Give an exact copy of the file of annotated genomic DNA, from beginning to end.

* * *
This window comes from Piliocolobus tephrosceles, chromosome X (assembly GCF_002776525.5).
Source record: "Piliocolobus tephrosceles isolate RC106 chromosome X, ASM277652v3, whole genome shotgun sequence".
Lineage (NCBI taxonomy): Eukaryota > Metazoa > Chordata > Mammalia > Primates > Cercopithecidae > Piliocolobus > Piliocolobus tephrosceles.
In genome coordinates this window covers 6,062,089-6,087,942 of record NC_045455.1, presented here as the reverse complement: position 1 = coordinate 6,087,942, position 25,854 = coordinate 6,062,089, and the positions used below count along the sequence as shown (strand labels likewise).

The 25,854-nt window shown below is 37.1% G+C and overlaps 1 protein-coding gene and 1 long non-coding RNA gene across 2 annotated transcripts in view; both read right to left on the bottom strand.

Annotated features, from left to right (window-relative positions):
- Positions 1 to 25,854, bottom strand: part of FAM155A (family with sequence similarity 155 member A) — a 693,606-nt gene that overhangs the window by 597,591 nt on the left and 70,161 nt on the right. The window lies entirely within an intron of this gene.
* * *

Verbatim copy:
This window comes from Piliocolobus tephrosceles, chromosome X (assembly GCF_002776525.5).
Source record: "Piliocolobus tephrosceles isolate RC106 chromosome X, ASM277652v3, whole genome shotgun sequence".
Lineage (NCBI taxonomy): Eukaryota > Metazoa > Chordata > Mammalia > Primates > Cercopithecidae > Piliocolobus > Piliocolobus tephrosceles.
In genome coordinates this window covers 6,062,089-6,087,942 of record NC_045455.1, presented here as the reverse complement: position 1 = coordinate 6,087,942, position 25,854 = coordinate 6,062,089, and the positions used below count along the sequence as shown (strand labels likewise).

The 25,854-nt window shown below is 37.1% G+C and overlaps 1 protein-coding gene and 1 long non-coding RNA gene across 2 annotated transcripts in view; both read right to left on the bottom strand.

Annotated features, from left to right (window-relative positions):
- Positions 1 to 25,854, bottom strand: part of FAM155A (family with sequence similarity 155 member A) — a 693,606-nt gene that overhangs the window by 597,591 nt on the left and 70,161 nt on the right. The window lies entirely within an intron of this gene.